Textbook

Wilkes, “Fluid Mechanics for Chemical Engineers" 3rd Edition. Prentice Hall, 2018.

Full text available online through the library (Go to the Marriott Library website, search for Wilkes Fluid Mechanics, and follow the link that result from the search).

Reading Assignments

Suggested reading is noted in class schedule below. *indicates optional readings from other texts.

Other Texts

The following books are recommended for an alternative/complement to Wilkes (either buy used or use PDFs chapter selections on canvas):

James Fay: Introduction to Fluid Mechanics

Frank M. White: Fluid Mechancis

Munson, Young, and Okishii: Fundamentals of Fluid Mechanics

Bird, Stewart, and Lightfoot, Transport Phenomena

Other Resources

I highly recommend these videos available on YouTube

  1. National Committee on Fluid Mechanics: http://web.mit.edu/hml/ncfmf.html
  2. Iowa Institute of Hydraulic Research: https://www.iihr.uiowa.edu/research/publications-and-media/films-by-hunter-rouse/

Exams

We will hold three exams in this class, two midterms and one final.

Midterm Examinations

We will have two midterm examinations tentatively scheduled for October 4 during the regularly scheduled class period and November 15. The exams will be closed book and closed-notes. I will give you a summary of important equations copied from Wilkes with the exam. You are also allowed to have and use a single letter-size, double-sided, handwritten summary sheet prepared by you.

Final Examination

The Final Examination will be on Wednesday, December 15, 2021, 10:30 AM – 12:30 PM in the regularly scheduled classroom. The final will be a comprehensive closed-book, closed-notes examination. During the final, you are allowed to have 2 letter-size, double-sided, hand-written summary sheets prepared by you. I will also give you equations copied from Wilkes with the exam.

Quizzes

We will have regular quizzes to test your qualitative understanding of fluid mechanics and what we are learning in class. These will be assigned on Canvas so please bring your laptop/tablet with you to class. If you do not have access to a laptop/tablet please let me know and I can arrange to provide you with a physical copy of the quiz.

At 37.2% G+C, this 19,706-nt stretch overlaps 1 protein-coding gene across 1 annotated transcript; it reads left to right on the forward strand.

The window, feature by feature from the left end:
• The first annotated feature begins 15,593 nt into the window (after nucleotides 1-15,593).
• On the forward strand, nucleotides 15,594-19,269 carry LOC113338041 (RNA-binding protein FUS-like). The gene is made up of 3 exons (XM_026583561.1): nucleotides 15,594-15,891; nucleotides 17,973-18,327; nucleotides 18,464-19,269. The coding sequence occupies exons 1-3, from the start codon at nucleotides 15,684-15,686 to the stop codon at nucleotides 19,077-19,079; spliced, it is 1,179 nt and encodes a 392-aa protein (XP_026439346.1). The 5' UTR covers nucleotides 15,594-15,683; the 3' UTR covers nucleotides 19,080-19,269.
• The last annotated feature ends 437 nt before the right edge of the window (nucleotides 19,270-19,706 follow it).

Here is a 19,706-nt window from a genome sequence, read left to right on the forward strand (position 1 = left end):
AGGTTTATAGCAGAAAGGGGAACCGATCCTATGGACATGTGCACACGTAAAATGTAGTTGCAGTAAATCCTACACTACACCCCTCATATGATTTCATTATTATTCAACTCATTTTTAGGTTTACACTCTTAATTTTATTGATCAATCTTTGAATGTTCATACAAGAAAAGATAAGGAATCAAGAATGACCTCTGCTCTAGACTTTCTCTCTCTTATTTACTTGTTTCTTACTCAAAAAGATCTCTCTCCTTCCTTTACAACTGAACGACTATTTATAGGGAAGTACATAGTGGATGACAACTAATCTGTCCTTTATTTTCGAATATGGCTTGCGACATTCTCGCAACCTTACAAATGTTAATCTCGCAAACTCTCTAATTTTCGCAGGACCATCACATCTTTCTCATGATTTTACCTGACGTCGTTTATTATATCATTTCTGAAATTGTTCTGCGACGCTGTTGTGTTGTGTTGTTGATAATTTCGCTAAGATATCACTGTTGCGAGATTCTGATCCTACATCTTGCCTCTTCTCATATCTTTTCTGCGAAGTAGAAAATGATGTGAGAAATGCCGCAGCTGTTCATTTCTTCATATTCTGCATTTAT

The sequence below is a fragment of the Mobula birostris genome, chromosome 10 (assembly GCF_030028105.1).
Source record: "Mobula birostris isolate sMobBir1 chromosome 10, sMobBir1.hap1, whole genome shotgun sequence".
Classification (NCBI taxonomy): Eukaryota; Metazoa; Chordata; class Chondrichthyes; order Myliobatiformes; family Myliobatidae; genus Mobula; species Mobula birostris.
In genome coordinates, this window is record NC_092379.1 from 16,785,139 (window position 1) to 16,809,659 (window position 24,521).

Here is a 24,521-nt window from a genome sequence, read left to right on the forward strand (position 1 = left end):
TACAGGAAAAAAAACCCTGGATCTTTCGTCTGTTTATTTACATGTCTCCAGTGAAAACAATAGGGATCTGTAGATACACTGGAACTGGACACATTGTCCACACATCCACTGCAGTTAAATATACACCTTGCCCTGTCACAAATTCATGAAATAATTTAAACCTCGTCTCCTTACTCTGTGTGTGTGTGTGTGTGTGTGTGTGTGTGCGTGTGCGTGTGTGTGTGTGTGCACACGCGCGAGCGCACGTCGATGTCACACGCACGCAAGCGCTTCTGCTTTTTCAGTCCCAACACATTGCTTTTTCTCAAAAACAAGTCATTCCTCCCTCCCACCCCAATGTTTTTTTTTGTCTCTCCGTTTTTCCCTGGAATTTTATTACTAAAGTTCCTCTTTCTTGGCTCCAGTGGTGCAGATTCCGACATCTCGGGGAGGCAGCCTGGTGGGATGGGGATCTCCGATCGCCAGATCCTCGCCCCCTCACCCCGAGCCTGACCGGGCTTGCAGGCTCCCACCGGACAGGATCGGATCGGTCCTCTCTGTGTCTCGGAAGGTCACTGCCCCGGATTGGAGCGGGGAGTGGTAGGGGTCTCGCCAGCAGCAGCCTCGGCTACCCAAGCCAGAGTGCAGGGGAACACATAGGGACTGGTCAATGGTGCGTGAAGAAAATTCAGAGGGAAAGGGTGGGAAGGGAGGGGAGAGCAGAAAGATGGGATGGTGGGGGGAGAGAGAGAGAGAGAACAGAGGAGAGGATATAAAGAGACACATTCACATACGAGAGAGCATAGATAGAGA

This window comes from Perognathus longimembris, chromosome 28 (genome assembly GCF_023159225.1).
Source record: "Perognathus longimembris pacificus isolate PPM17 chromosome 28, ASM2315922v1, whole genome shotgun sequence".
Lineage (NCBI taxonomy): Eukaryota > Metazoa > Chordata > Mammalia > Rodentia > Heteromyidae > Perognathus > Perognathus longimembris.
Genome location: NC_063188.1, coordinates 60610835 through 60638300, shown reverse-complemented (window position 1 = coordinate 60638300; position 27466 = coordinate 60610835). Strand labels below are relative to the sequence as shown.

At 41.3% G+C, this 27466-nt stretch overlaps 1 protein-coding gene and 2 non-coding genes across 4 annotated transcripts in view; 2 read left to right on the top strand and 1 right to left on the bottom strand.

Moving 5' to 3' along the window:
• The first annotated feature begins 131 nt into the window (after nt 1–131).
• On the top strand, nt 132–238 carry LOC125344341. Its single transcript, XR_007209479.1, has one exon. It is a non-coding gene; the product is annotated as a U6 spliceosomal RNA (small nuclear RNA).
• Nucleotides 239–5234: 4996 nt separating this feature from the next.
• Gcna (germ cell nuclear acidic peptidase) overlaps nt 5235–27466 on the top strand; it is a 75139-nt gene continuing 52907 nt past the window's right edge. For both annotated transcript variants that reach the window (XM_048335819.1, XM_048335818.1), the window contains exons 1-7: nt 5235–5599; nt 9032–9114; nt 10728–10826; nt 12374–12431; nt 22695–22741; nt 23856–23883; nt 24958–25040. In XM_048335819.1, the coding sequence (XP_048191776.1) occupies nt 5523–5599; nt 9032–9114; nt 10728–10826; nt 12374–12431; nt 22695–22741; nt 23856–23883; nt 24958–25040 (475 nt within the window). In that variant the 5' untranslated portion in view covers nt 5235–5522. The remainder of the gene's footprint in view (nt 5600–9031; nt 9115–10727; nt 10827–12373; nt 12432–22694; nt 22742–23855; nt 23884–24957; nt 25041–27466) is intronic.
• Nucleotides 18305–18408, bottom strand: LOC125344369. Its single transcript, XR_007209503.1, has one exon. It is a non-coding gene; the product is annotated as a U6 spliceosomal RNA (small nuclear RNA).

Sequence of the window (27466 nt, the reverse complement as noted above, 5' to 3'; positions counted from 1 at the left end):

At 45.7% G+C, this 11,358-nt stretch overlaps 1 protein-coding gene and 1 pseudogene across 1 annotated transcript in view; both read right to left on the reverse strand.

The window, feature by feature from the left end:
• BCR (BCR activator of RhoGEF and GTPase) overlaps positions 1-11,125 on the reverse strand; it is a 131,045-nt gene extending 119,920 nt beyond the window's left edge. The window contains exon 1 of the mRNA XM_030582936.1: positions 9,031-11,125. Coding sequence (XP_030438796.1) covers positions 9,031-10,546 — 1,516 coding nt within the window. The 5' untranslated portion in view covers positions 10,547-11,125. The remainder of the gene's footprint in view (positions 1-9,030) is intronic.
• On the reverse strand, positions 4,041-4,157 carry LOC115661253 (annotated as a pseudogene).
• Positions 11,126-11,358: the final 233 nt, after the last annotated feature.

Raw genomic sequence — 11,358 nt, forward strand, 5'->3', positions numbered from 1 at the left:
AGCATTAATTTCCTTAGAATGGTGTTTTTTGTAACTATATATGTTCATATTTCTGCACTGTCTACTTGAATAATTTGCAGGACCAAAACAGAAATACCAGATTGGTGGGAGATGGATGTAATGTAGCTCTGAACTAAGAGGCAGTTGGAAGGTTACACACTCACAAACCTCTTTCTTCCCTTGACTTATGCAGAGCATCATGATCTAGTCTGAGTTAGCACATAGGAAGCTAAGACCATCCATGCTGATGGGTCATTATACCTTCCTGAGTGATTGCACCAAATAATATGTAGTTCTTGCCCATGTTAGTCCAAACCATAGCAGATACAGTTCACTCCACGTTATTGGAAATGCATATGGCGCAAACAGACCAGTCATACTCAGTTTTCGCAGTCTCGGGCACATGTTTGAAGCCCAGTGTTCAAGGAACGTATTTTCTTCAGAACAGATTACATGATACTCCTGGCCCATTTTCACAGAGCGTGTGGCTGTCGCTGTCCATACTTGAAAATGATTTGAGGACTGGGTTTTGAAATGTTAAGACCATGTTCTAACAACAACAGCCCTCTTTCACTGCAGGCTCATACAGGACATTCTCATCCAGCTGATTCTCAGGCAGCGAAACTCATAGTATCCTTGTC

Homework

6-8 assignments. Homework assignments can be either typeset using LaTeX, Word, or any other software of your choice or handwritten. If your typeset reports include graphical illustrations, they may be created using appropriate software or drawn by hand, scanned, and included in the report. All reports (typeset or not) must be turned in electronically, through Canvas. If your assignment is handwritten, the writing must be readable and clear. Homeworks are assigned on Mondays and are due Monday a week later at midnight. Submissions after the deadline will cause a 25% daily penalty. NO EXCEPTIONS. Those with formal CDS forms are provided extensions as needed and no more than three days. If you need to request an extension due to extenuating circumstances, you must discuss this with me immediately and no later than 3 days after the homework is assigned. You are allowed up to two courtesy extensions in total.

Assignments will receive some partial credit (see below). Homework will be graded if you get the answer correct. Questions will rarely depend on the result from a previous question or they will be framed in such a way that you can assume that you have the result.

Late policy

- 25% penalty, up to 1 d late

- 50% penalty, 1-2 d late

- 75 % penalty, 2-3 d late

- 100% penalty (no credit), 3+ d late

Contesting your grade

You have three days from the date that your homework or exam grade is released to contest your grade. You must open a case by sending an email to me and the TAs via canvas and provide sufficient and adequate documentation as to why you are contesting your grade.